Out of the Box (Ebook) by Bobby Hasbun $8.00
26 pages, 56 photographs
Available at: email@example.com
Here we have the first set of lecture notes from young card-slinger Bobby Hasbun. The author writes well and does a good job of teaching the material. He cites his recent inspirational sources, but he doesnt provide primary source attribution.
For some inexplicable reason, Mr. Hasbun chose to capitalize all of the text. While this imprudent decision wont hinder your ability to learn the material, it does make for rather unpleasant reading. Kind of like a ransom note.
The abundant photographs are clear and helpful.
Dunburied: A participant selects a card, say the King of Spades, which is lost in the deck. The performer removes the black Kings from the deck, stating that they will find the participants card. He waves the face-up Kings over the deck and a face-down card appears between them. He waves the cards over the deck again and the black Kings change into red Kings, with the selection sandwiched between them.
At the end of the effect you are left dirty and the author doesnt describe how he cleans up. However, the participants reaction to the revelation of the selected card will provide you with ample misdirection to do what you need to do. I like it.
Hold Em Switch Em: The performer hands a Seven and a Deuce to a participant, stating that they constitute the worst opening hand in Texas Hold Em. He tables a pair of Aces, remarking that they are the best opening hand in Hold Em.
He retrieves the Seven and Deuce from the participant and transforms them into the pair of Aces. The participant turns over the tabled pair of Aces and discovers that they have transformed into the Seven and Deuce.
This effect first appeared in the March 2011 issue of Magic. I liked it enough to include it in my book Hold Em Magic (2011). I still like it.
Sandwich at Any Number: Two cards are freely selected and lost in the deck. A participant freely names any number from one to fifty-two, say fourteen. The performer counts to the fourteenth and reveals the first selection.
The performer returns the counted cards to the deck and spreads the deck face-down. Two face-up Kings are seen sandwiching a face-down card at the fourteenth position. The performer turns it over, revealing the second selection.
This is the authors improved handling of his effect that first appeared in the January 2011 issue of Magic. I like this novel approach to the ACAAN plot.
Prophet: A participant shuffles the deck and names a number from one to twenty-five, say fifteen. She cuts the deck in half and freely chooses either half. The performer turns over the top card of the chosen half, say the Queen of Hearts. He turns it face-down, buries it in the other half of the deck and the participant shuffles it.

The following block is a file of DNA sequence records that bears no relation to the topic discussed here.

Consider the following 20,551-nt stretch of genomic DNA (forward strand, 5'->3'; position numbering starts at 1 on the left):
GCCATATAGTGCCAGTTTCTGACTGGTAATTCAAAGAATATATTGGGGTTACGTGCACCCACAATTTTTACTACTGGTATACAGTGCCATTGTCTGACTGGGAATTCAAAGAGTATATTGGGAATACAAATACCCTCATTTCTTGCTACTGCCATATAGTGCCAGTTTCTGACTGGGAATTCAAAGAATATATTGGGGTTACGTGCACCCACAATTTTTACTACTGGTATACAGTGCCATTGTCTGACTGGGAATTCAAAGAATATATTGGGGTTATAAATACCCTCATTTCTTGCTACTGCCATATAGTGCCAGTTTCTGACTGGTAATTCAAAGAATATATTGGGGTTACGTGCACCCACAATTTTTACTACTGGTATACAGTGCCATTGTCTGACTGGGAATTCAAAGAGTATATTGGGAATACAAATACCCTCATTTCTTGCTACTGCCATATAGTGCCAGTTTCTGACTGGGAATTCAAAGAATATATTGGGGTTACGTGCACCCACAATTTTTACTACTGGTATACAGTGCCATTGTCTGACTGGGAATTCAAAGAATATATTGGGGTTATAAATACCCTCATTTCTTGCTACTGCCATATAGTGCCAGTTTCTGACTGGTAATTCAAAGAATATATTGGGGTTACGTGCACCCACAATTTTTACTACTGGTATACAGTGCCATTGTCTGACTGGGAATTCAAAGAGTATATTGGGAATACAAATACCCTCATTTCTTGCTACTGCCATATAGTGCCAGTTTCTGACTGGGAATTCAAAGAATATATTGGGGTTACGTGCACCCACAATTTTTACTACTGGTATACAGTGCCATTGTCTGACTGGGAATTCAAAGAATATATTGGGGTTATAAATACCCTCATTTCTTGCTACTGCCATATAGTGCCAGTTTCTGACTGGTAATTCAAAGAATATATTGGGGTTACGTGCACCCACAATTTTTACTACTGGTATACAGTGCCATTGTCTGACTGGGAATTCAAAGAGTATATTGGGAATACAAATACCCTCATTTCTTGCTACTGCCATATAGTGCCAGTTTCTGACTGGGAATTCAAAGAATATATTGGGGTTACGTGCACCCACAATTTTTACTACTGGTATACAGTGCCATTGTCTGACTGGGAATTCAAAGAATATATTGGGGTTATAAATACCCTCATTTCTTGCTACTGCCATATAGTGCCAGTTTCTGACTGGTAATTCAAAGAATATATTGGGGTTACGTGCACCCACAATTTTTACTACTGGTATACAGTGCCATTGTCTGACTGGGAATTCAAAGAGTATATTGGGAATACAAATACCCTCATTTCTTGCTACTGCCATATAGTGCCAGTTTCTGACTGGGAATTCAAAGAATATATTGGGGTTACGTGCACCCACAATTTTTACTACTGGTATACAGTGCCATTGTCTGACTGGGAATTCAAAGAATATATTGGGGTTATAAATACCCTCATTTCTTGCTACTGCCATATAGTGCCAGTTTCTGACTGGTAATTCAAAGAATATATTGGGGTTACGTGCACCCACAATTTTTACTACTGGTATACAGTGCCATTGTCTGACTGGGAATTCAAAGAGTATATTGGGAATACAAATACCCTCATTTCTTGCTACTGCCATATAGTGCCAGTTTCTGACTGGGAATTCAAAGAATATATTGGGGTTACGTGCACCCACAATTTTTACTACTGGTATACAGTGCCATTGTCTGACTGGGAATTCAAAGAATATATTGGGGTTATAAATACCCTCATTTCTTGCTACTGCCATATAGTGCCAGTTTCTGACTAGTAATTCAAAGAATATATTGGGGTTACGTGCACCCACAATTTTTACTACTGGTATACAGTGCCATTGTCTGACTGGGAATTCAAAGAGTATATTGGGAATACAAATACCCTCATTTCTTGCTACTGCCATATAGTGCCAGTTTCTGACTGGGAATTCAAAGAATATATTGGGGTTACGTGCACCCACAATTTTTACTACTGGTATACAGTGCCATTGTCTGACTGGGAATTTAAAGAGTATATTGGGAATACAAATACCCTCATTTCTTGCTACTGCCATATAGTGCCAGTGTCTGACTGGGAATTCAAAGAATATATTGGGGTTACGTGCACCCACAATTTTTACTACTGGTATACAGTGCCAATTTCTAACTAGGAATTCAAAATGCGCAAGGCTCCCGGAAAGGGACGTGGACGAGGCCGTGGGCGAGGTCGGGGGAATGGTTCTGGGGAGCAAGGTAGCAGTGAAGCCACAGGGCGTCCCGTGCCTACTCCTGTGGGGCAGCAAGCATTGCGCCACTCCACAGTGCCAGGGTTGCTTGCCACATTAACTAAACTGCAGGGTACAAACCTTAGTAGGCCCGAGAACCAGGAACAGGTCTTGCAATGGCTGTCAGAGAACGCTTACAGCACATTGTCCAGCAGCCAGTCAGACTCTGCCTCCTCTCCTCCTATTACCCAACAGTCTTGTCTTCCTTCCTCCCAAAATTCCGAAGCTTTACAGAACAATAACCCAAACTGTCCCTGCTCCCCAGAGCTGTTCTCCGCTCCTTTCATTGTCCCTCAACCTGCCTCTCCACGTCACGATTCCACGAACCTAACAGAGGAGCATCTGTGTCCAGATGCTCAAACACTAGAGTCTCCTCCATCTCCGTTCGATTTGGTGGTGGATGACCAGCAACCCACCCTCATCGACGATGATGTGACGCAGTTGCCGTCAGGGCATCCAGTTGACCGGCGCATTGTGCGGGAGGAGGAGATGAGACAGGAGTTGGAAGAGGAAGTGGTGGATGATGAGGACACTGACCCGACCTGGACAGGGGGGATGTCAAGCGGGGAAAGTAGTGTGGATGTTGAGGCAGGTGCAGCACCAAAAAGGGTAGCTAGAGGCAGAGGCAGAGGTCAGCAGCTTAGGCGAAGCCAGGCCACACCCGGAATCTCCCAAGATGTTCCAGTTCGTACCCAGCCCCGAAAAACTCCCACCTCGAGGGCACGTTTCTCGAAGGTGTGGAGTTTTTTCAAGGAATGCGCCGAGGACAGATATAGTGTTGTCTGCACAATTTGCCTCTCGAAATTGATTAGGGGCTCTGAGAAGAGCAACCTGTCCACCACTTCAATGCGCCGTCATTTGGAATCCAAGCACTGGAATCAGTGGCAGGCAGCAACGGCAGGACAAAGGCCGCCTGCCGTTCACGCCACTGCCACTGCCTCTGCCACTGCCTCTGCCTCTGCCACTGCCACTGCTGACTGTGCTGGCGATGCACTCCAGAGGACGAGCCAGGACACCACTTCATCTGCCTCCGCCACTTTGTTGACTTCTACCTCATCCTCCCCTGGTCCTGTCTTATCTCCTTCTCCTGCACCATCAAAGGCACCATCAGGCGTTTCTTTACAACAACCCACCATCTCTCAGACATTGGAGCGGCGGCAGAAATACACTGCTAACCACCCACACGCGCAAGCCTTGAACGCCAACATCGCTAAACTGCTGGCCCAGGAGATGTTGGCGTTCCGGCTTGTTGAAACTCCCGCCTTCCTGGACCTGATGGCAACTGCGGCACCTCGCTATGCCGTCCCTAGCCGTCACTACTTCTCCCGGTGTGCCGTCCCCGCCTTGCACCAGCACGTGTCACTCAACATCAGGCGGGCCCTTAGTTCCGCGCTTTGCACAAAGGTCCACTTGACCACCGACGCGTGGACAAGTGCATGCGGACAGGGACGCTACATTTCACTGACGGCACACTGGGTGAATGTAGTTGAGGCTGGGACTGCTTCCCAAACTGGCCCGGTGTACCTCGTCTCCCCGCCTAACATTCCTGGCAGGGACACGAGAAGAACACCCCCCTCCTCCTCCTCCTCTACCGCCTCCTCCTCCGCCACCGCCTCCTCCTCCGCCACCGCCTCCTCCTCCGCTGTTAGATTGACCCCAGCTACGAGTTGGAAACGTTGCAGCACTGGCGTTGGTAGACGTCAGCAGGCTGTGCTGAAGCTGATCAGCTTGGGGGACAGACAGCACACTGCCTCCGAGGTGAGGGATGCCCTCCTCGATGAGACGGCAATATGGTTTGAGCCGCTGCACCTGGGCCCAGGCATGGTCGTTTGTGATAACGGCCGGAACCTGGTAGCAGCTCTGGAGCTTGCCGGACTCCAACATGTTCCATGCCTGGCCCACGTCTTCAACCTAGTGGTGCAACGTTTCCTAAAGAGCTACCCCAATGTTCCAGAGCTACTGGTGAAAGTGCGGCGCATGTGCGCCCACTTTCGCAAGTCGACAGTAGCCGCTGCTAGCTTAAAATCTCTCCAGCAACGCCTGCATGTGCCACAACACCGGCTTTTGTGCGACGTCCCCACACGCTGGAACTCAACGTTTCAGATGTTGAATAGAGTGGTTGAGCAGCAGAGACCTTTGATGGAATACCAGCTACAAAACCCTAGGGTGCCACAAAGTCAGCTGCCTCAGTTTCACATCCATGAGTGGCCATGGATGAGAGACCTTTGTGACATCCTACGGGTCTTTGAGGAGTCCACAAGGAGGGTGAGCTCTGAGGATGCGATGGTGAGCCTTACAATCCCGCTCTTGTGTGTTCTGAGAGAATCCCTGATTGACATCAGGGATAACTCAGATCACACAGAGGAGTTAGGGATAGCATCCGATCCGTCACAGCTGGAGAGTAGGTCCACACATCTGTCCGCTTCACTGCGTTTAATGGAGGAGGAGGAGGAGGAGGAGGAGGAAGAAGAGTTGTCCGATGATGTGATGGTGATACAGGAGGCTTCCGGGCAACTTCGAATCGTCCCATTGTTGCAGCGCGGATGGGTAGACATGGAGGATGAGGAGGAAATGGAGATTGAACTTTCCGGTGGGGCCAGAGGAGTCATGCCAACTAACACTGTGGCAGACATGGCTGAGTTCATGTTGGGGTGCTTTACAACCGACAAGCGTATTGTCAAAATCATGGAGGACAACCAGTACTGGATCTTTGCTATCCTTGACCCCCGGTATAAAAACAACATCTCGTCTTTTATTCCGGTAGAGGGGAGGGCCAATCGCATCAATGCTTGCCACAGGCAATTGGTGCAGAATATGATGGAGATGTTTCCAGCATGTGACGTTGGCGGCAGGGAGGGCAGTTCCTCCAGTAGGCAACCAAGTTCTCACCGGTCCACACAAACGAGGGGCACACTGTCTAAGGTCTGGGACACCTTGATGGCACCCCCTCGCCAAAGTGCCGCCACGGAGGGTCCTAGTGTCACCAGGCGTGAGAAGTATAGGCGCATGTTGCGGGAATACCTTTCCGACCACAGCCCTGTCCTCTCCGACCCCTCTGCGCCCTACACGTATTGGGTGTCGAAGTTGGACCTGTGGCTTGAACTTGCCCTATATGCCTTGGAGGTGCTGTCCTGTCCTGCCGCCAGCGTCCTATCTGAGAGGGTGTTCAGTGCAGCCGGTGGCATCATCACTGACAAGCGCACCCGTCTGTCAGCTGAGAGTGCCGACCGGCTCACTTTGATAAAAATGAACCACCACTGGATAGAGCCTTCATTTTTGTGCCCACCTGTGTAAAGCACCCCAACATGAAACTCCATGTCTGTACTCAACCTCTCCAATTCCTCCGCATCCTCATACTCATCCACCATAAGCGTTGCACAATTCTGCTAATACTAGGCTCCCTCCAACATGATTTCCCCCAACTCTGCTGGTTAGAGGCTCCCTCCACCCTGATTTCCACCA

The performer removes two isolator cards in the other half of the deck. The participant places these cards face-up on the top of bottom of her half deck. She reassembles the deck.
The performer spreads the deck, displaying the face-up isolator cards. The participant attempts to find her card by freely selecting a card from between the isolator cards. Unfortunately she fails.
The performer spreads the deck face-down and the participant counts to the fifteenth card between the isolator cards. She turns it over and discovers the Queen of Hearts.
This is an oddly constructed effect. I dont understand why Mr. Hasbun included the segment in which the participant fails to find her card. It doesnt advance the plot and there is no payoff for the participant. The handling also feels procedurally overwrought. I dont like it
Memento: The performer displays the face-up black Kings on top of the face-down, blue-backed deck. The participant freely selects a card and signs its face. The performer loses her card in the deck.
The performer removes the Kings and spreads them, revealing that they have produced a red-backed Joker a wild card. Suddenly, the Jokers back changes to blue. Then, the Joker transforms into the participants signed selection. Finally, the selections back changes to red. The participant can keep her card.
This is a surprising, well constructed effect. I like it.
Spielberg Production: The author teaches his technique for the flash production of four Aces.
The literature offers numerous methods for causing the Aces to suddenly explode from the deck. Relative to them, this method is okay.
Rotary Cut: This is a method of legitimately cutting the deck in a fluid, visually appealing manner.
Do I really need another legitimate in-the-hands cut? Uh, no. However, I can see how Mr. Hasbuns handling may appeal to people who compulsively collect card-cutting curiosities.
Variations: Here, the author offers alternative versions of the preceding effects.
While the material in these lecture notes isnt life-altering, I like four of the effects and the price tag is hard to beat. I look forward to Mr. Hasbuns future offerings.
Read exclusive online reviews of products and discuss them.
1 post • Page 1 of 1